By Eliezer Segal
(AJNews) – There is only a slight exaggeration in the observation that you can hardly poke a toe into Israeli soil – especially in Jerusalem or another locality with a long history – without displacing an ancient archeological relic. The visceral excitement of touching tangible artifacts from bygone eras has been shared by pilgrims, visitors and immigrants to the holy land over the generations.
One of the most distinguished of the Jewish immigrants to the land of Israel was Rabbi Moses ben Naman – Ramban or Nahmanides – the Catalonian sage who was arguably the foremost Jewish religious scholar of the thirteenth century. The centrality of the homeland occupied a pivotal place in his outlook, and he took issue with Maimonides for not counting the obligation to settle the land as one of the commandments in the Torah that continues to be obligatory through all generations.
In 1267 Ramban himself took the step of forsaking his respected position in Spain and enduring the hardships of immigration to the holy land. His decision was likely facilitated by the difficulties that were being placed in his way by powerful figures in the Catholic church as a result of his impressive performance in the 1263 disputation of Barcelona against the apostate Friar Pablo Christiani. Although he spent a brief time in Jerusalem, where he was instrumental in bringing new vitality to the moribund Jewish community and its institutions, he made his home until his death in 1270 in Acre, the Crusader capital of Palestine.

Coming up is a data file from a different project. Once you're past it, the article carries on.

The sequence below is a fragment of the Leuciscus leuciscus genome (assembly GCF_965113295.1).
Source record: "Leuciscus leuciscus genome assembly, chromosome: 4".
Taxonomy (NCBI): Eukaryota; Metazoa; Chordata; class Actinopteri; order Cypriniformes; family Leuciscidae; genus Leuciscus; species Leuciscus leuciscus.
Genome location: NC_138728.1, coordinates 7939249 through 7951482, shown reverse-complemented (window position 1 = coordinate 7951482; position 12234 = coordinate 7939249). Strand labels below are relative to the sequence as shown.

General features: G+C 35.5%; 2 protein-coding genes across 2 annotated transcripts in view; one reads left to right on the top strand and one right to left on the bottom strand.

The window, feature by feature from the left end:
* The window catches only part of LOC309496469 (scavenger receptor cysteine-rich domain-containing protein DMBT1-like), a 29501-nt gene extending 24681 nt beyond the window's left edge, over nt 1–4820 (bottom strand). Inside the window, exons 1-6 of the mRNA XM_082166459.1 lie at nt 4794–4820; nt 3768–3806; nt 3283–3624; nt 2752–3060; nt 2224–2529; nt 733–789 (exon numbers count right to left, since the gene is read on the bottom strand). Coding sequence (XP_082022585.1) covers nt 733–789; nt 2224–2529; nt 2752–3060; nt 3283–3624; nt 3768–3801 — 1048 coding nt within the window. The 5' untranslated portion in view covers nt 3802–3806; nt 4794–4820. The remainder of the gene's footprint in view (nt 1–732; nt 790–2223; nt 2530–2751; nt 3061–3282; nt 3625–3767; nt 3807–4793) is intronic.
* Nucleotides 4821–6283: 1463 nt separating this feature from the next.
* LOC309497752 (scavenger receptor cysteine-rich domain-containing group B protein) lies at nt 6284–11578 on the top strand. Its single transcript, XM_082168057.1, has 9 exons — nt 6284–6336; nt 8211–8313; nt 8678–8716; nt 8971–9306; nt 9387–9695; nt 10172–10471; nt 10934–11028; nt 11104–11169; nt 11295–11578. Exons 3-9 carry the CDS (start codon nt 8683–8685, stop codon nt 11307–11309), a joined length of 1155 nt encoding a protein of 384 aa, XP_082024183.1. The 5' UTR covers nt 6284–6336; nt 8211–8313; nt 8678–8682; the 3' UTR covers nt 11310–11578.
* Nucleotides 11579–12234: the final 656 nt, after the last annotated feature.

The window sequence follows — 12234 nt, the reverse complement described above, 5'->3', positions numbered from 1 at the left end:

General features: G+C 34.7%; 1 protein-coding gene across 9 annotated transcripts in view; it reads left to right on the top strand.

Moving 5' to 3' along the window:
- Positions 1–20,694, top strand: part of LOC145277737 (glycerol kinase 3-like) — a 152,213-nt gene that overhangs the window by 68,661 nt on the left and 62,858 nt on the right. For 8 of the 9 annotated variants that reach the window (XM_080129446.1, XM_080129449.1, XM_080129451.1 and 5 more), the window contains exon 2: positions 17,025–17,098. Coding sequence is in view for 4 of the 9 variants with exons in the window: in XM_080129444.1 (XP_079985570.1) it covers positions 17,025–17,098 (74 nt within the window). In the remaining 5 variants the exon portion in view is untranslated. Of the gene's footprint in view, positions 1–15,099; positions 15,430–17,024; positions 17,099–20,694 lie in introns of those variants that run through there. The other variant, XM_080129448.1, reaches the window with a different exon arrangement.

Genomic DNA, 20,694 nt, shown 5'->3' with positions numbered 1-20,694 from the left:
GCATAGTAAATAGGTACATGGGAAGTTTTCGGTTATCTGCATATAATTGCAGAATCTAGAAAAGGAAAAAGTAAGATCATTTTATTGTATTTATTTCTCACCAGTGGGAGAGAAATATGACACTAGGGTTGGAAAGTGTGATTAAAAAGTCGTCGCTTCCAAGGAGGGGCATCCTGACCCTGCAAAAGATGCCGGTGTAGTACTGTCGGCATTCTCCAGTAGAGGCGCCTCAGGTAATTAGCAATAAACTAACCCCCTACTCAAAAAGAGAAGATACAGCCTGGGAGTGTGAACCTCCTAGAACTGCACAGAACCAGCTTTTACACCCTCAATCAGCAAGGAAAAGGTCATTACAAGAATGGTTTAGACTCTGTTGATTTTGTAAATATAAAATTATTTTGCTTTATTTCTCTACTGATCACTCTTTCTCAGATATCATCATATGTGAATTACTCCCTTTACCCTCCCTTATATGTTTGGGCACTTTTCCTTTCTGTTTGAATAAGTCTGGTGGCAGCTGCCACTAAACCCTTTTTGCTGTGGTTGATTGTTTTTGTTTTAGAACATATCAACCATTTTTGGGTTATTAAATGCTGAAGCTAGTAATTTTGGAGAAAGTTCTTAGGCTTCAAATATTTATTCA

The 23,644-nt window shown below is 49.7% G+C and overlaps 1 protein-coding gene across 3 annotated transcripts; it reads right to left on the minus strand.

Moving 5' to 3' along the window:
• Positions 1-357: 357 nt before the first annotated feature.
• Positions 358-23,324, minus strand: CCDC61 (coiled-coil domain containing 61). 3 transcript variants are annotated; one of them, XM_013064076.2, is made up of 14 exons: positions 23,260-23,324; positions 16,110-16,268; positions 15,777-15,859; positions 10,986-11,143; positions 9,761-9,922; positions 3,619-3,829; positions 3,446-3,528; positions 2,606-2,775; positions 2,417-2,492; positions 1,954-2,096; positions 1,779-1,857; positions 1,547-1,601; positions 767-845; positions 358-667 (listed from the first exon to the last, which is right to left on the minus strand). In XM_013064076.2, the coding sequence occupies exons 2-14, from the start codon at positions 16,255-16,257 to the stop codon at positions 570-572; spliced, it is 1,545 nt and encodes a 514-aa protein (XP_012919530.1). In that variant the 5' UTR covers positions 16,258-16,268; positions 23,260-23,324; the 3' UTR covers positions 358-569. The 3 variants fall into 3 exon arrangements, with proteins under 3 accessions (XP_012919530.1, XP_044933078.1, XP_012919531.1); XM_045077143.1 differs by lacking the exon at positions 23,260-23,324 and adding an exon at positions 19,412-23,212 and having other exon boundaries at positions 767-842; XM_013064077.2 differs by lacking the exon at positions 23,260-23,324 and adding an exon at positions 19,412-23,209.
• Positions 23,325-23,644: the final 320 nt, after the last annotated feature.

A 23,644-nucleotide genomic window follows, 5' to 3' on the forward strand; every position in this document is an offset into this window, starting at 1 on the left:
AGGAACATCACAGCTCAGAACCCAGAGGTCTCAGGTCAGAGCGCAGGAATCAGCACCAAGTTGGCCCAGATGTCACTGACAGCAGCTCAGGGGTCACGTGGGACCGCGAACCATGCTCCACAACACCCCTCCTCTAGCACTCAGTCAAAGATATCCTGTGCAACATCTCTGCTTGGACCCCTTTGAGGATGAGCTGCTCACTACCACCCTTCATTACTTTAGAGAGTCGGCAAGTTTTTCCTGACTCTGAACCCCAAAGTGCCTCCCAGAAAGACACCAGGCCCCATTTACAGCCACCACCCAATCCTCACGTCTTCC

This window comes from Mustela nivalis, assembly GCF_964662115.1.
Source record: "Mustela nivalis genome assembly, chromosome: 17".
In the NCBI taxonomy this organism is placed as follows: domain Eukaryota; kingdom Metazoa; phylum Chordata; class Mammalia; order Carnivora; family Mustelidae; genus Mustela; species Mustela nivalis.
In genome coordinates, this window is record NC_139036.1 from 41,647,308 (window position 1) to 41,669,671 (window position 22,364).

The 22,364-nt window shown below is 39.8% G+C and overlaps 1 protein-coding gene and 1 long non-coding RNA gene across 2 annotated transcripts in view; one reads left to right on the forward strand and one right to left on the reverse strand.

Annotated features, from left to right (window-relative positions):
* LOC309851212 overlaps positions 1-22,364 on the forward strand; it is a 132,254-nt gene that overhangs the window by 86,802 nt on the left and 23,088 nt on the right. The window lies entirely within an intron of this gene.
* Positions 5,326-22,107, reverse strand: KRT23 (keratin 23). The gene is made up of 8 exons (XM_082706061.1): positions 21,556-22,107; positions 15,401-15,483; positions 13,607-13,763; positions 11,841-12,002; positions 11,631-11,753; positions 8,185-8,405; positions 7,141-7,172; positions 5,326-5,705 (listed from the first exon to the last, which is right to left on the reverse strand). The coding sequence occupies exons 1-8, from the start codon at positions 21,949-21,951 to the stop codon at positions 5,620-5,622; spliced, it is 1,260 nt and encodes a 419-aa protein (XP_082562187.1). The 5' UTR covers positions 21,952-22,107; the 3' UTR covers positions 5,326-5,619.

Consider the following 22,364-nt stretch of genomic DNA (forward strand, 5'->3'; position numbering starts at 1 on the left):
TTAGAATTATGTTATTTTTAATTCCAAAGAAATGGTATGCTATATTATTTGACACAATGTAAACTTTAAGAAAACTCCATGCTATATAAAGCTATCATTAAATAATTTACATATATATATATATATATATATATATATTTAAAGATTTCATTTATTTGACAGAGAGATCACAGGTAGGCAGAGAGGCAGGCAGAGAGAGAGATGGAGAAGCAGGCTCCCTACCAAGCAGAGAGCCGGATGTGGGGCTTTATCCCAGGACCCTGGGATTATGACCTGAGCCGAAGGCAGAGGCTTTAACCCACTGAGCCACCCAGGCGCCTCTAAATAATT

The briefness of Nahmanides’ sojourn in the land of Israel underscores the intense pace of his scholarly activity during that time. In addition to the various new discourses and treatises that he composed there, he continued to revise earlier works and mailed out hundreds of additions and revisions to his readers in Spain.